The GOP solution to lowering carbon emissions? Plant trees

Credit: Reuters Studio
Published on February 13, 2020 - Duration: 02:32s

The GOP solution to lowering carbon emissions? Plant trees

Republican lawmakers on Wednesday proposed legislation setting a goal for the United States to plant a trillion trees by 2050 to fight global warming, a plan intended to address climate change by sucking carbon out of the air instead of by cutting emissions.

Gavino Garay has more.

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The GOP solution to lowering carbon emissions? Plant trees

While Democrats have blasted U.S. President Donald Trump for being a "climate denier", Republicans on Wednesday proposed new legislation aimed at cutting down on carbon emissions.

Their plan: Plant more trees.

Specifically, one trillion trees by 2050.

But critics say that avoids the root of the problem - carbon emissions from the use of fossil fuels.

And that planting trees - meant to help suck carbon out of the air - is insufficient in the fight against global warming.

Trump's just-unveiled budget plan, in fact, proposes steep CUTS to environmental protections - something Treasury Secretary Steve Mnuchin was blasted for by Democratic Senator Tom Carper at a Senate Finance Committee hearing Wednesday.

(SOUND BITE) (ENGLISH) DEMOCRATIC SEN.

TOM CARPER, SAYING: "Instead of proposing tax policies that actually lead to reducing carbon, we get just the opposite.

Why is that?" (SOUND BITE) (ENGLISH) U.S. TREASURY SECRETARY STEVE MNUCHIN, SAYING: "Uh, again, let me just say the president very much supports clean air and clean water." (SOUND BITE) (ENGLISH) DEMOCRATIC SEN.

TOM CARPER, SAYING: "He's reduced - the administration proposed reducing EPA funding by I think almost a third.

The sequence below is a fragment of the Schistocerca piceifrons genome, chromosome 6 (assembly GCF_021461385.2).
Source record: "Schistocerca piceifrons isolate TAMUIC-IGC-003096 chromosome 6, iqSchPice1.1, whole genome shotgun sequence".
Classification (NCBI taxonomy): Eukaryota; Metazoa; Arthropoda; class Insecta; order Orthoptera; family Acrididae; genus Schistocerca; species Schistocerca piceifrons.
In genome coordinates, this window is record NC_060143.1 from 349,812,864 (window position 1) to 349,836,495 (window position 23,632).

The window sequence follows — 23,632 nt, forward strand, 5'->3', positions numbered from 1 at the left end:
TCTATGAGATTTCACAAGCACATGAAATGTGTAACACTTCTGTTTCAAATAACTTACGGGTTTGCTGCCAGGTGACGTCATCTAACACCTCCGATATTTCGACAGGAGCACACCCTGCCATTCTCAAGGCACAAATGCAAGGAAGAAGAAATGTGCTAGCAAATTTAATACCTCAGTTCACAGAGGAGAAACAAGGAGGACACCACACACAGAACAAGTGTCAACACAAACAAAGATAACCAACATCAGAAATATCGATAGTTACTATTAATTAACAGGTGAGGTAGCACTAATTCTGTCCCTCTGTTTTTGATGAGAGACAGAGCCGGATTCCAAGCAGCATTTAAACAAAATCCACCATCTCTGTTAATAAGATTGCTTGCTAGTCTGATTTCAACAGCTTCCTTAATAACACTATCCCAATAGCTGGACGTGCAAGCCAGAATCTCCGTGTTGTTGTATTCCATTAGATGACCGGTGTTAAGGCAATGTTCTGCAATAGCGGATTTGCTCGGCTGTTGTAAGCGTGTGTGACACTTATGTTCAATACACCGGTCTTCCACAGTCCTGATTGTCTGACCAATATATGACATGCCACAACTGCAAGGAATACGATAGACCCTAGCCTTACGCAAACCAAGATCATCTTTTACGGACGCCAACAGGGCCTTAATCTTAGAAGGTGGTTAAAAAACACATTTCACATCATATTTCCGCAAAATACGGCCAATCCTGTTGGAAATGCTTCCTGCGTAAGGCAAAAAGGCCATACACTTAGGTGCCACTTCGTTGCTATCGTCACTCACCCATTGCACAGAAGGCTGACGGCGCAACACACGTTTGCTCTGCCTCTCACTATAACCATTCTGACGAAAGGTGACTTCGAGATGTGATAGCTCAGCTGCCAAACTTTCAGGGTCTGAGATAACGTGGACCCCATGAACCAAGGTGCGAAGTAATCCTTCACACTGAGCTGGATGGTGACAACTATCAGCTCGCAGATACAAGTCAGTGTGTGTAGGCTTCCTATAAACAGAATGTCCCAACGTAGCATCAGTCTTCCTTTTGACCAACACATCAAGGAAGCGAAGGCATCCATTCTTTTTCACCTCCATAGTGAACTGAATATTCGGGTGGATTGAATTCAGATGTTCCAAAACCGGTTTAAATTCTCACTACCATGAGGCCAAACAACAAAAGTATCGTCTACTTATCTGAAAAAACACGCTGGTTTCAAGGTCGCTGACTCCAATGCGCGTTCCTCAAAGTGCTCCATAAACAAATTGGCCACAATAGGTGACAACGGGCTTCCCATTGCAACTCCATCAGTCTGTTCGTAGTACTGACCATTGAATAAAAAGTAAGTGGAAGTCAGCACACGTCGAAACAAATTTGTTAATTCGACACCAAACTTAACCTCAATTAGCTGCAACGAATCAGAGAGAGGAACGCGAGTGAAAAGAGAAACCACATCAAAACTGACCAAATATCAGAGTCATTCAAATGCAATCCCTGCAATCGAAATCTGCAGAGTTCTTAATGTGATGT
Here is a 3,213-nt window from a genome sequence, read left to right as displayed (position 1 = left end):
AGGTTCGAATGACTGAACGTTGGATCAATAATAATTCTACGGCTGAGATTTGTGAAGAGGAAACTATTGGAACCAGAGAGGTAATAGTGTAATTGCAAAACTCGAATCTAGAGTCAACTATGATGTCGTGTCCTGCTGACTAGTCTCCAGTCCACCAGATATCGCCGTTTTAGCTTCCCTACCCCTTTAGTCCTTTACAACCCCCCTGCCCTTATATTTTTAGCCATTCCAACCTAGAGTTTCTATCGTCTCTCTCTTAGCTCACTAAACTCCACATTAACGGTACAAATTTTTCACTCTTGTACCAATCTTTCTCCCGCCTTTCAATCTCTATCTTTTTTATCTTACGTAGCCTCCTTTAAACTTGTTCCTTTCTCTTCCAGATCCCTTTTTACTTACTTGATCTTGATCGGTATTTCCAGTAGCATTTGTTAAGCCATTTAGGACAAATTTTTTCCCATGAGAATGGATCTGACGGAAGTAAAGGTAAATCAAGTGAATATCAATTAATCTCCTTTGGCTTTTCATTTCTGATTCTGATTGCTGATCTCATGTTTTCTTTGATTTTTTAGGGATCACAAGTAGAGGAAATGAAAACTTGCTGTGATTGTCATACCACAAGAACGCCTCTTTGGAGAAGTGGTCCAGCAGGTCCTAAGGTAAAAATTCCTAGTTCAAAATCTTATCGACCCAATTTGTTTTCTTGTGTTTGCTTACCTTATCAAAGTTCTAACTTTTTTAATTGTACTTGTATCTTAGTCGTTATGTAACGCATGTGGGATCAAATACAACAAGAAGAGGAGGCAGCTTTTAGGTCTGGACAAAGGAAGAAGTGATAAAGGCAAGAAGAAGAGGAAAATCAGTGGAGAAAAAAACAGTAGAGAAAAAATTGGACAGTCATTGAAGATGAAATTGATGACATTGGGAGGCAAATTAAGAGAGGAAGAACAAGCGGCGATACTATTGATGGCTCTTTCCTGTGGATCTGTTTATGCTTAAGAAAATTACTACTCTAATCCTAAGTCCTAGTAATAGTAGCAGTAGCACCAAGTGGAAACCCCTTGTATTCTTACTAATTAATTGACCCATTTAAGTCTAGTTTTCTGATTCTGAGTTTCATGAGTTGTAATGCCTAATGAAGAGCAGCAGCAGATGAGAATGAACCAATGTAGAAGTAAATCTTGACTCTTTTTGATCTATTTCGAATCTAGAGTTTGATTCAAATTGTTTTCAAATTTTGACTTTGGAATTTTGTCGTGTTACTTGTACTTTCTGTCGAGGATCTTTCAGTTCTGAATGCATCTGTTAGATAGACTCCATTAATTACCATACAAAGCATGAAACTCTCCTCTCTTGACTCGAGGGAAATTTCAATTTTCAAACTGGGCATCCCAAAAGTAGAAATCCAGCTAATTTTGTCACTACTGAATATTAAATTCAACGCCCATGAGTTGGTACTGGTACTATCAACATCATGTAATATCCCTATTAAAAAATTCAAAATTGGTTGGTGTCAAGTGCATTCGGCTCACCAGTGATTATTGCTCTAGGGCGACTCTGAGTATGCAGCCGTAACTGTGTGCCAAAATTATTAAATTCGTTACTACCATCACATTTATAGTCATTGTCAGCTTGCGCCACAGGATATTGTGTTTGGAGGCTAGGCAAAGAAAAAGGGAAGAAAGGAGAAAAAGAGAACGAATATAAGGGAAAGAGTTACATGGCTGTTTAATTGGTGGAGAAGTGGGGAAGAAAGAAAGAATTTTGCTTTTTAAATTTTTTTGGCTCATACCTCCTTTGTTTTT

Almost a third.

But go ahead." (SOUND BITE) (ENGLISH) U.S. TREASURY SECRETARY STEVE MNUCHIN, SAYING: "Again, I'd be happy to come and talk to you about the different policies.

I don't know what you want me to comment on specifically on this." Trump, who has repeatedly cast doubt on the science of climate change, had expressed support for the idea of a massive tree-planting campaign during a speech at the World Economic Forum in Davos last month.

That prompted 16-year-old climate activist Greta Thunberg to retort that fixing the climate crisis was not just about trees, but about divesting in fossil fuels.

Mnuchin then took a swipe at Thunberg, saying she should study economics in college.

She hit back by tweeting that it didn't take a degree to know the world is falling short on its climate goals.

Additional bills focused on so-called carbon emission "innovation" will be released over the coming weeks - ideas include tax credit incentives for carbon capture technology from power plants and a boost to "cleaner" nuclear energy and natural gas.

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